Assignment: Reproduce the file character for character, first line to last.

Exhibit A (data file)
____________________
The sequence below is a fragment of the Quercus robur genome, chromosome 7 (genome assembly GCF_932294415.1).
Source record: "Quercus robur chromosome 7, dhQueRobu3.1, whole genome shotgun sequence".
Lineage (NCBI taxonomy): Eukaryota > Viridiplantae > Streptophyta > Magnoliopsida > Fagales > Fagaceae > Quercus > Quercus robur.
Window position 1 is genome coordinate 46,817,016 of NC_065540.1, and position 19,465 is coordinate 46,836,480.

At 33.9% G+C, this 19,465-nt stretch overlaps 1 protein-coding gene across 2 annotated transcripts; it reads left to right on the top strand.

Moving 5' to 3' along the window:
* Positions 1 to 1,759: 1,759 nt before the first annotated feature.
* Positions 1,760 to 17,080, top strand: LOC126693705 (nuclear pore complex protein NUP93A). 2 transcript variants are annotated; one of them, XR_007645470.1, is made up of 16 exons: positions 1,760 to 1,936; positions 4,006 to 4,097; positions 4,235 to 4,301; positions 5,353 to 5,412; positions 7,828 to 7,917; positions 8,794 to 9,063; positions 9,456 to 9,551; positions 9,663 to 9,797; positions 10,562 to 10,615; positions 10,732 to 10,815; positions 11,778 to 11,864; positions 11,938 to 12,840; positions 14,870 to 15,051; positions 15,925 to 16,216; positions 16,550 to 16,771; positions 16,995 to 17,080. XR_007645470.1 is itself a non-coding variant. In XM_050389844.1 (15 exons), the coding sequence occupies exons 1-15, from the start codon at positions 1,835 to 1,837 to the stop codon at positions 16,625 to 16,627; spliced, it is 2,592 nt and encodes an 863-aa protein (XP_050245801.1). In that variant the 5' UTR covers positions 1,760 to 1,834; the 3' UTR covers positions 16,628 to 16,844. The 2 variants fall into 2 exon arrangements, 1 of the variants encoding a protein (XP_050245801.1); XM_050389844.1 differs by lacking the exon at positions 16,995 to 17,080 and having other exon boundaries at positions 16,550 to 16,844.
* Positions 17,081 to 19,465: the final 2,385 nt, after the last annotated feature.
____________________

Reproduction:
The sequence below is a fragment of the Quercus robur genome, chromosome 7 (genome assembly GCF_932294415.1).
Source record: "Quercus robur chromosome 7, dhQueRobu3.1, whole genome shotgun sequence".
Lineage (NCBI taxonomy): Eukaryota > Viridiplantae > Streptophyta > Magnoliopsida > Fagales > Fagaceae > Quercus > Quercus robur.
Window position 1 is genome coordinate 46,817,016 of NC_065540.1, and position 19,465 is coordinate 46,836,480.

At 33.9% G+C, this 19,465-nt stretch overlaps 1 protein-coding gene across 2 annotated transcripts; it reads left to right on the top strand.

Moving 5' to 3' along the window:
* Positions 1 to 1,759: 1,759 nt before the first annotated feature.
* Positions 1,760 to 17,080, top strand: LOC126693705 (nuclear pore complex protein NUP93A). 2 transcript variants are annotated; one of them, XR_007645470.1, is made up of 16 exons: positions 1,760 to 1,936; positions 4,006 to 4,097; positions 4,235 to 4,301; positions 5,353 to 5,412; positions 7,828 to 7,917; positions 8,794 to 9,063; positions 9,456 to 9,551; positions 9,663 to 9,797; positions 10,562 to 10,615; positions 10,732 to 10,815; positions 11,778 to 11,864; positions 11,938 to 12,840; positions 14,870 to 15,051; positions 15,925 to 16,216; positions 16,550 to 16,771; positions 16,995 to 17,080. XR_007645470.1 is itself a non-coding variant. In XM_050389844.1 (15 exons), the coding sequence occupies exons 1-15, from the start codon at positions 1,835 to 1,837 to the stop codon at positions 16,625 to 16,627; spliced, it is 2,592 nt and encodes an 863-aa protein (XP_050245801.1). In that variant the 5' UTR covers positions 1,760 to 1,834; the 3' UTR covers positions 16,628 to 16,844. The 2 variants fall into 2 exon arrangements, 1 of the variants encoding a protein (XP_050245801.1); XM_050389844.1 differs by lacking the exon at positions 16,995 to 17,080 and having other exon boundaries at positions 16,550 to 16,844.
* Positions 17,081 to 19,465: the final 2,385 nt, after the last annotated feature.